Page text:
I had a few reasons for immediately saying yes, in no particular order: 1) My visa was up in Bali soon, and I wasn’t sure where I wanted to go next. 2) I’ve been looking at housesitting gigs throughout Australia, but as you likely know, it’s a big country. I couldn’t quite figure out where I really would fit in. Traveling around was a great option. 3) Of course, it didn’t exactly matter where I went, since I work remotely. 4) I figured, really, how different could it be from living on a sailboat? 5) Duh! I’m in love!

After an epic journey across the Nullarbor, Aaron and I flew to the Gold Coast, where I was introduced to Fun Gus. 

“I hope you’re not disappointed,” Aaron told me. “There’s a lot of work to do.”

Anyone who knows me knows that I don’t shy from a challenge, so I had a big ole grin on my face when I first saw the tiny home on wheels. The construction itself is really a category of its own. We’re kind of #vanlife, but not really because Fun Gus is absolutely not a van. We’re also sort of #tinyhome, but we are completely mobile. 

Fun Gus Day 1: Piles upon piles. No place to sit. No table. He had a one-burner camping stove and a mattress: bachelor pad central! Deep breaths, Suzanne. Nothing is permanent.

It’s a commercial tipper truck with a steel frame installed on the back. The previous owner documented his impressive work on his YouTube channel, Embrace the Chaos. He built the outside with hardwood planks and welded an extra-strong steel frame that fits nicely on the truck. I was super-impressed that Aaron decided to buy it when he saw it for sale on the side of the road. The original plan for the couple who owned it was to travel around the country giving naturopathic treatments and tarot card readings. But, before they could really take off, both of them got great gigs in town. So Fun Gus was just sitting there, waiting.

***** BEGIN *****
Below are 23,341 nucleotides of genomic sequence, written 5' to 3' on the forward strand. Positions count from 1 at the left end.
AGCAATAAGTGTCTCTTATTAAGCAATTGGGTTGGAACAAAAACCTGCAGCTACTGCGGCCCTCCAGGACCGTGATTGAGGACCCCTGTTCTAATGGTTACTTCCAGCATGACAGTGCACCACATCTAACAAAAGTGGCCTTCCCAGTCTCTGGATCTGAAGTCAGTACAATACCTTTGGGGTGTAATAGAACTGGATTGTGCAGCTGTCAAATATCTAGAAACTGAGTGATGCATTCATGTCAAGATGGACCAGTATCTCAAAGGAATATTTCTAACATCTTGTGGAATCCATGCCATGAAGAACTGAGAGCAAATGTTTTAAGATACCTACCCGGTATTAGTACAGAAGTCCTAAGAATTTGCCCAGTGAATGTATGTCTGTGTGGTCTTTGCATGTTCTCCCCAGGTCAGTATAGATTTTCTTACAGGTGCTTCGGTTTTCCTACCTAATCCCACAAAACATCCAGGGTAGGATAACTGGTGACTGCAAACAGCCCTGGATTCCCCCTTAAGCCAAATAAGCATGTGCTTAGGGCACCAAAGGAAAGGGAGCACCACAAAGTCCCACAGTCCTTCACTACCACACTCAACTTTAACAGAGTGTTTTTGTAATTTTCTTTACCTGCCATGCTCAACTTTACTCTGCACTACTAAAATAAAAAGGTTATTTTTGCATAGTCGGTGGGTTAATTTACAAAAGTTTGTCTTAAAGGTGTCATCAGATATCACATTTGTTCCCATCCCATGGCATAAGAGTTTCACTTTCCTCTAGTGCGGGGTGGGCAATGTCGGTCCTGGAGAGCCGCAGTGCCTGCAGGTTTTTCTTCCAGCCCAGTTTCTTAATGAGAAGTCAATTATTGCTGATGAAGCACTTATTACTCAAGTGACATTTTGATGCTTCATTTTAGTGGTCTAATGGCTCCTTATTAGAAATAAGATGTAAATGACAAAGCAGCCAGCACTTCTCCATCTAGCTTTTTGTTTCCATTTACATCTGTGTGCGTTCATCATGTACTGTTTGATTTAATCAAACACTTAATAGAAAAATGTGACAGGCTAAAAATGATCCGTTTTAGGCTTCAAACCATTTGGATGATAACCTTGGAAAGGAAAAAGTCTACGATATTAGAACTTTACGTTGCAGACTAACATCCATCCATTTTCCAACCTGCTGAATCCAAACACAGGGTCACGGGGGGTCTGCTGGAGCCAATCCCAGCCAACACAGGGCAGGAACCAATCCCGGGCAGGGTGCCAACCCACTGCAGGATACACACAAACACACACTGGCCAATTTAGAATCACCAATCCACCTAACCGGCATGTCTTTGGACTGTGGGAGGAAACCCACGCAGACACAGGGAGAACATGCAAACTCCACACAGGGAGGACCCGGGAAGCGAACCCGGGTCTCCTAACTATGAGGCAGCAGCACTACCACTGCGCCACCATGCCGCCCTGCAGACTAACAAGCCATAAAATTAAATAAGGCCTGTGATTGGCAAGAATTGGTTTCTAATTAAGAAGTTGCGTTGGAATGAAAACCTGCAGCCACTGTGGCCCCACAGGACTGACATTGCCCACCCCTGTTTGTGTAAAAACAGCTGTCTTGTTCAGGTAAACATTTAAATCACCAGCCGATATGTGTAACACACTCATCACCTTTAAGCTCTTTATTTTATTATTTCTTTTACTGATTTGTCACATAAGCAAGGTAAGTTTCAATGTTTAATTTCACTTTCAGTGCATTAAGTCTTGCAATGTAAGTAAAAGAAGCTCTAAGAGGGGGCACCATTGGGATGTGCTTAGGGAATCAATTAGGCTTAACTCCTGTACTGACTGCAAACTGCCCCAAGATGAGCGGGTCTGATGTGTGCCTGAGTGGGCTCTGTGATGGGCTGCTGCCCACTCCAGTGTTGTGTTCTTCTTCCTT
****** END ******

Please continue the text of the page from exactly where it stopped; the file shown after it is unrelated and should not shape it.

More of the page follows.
When Aaron pulled up to me outside the Gold Coast airport, after retrieving Fun Gus from the parking lot, I jumped in smiling. Aaron wasn’t: His associate who dropped off the vehicle for him had spilled some white lime powder all over the cab. It was a mess. The truck was super-dirty. (At 3.5 meters tall, it doesn’t fit in the stalls of car washes.) And the back, where we were supposed to live … well, it was an insulated warehouse with a metal ladder leading up to a mattress. I was still smiling. I like smiling. 

In my Gratitude Journal that day, I wrote that I was thankful for: “Fun Gus, it’s a big project but we’ll make it great in no time.” That was on November 27th. Five weeks later, we have to admit, we did a fantastic job. But it wasn’t easy. 

First, we had to do interior design work, trying to figure out how to build a home in the 1.9 x 5.4-meter (6.2 x 17.7 ft) warehouse. Luckily, Fun Gus has great bones. There is a loft over the cab that’s big enough for a comfy queen-sized mattress and storage. There are two opaque windows in the loft, and down in the main room (as it were), there is a lovely stain glass window. There is a back porch, where you enter via stairs through a quite handsome stain glass accordion door that the original owner salvaged from an old hippie bus that was rotting in a lot nearby his home.

The door has peacocks on it, and it made me remember in 2001 when I was a young newspaper reporter. I wrote so many stories about some old lady who wanted to kill the wild peacocks that Frances Langford, a Hollywood starlet had brought there when she retired nearby in 1945. My editor figured out that I wrote more consecutive front-page articles on peacocks than the newspaper had published on the first Gulf War. Plus, peacocks hang out near Krishna. I felt right at home!

Right at home. In the warehouse. The dirty warehouse.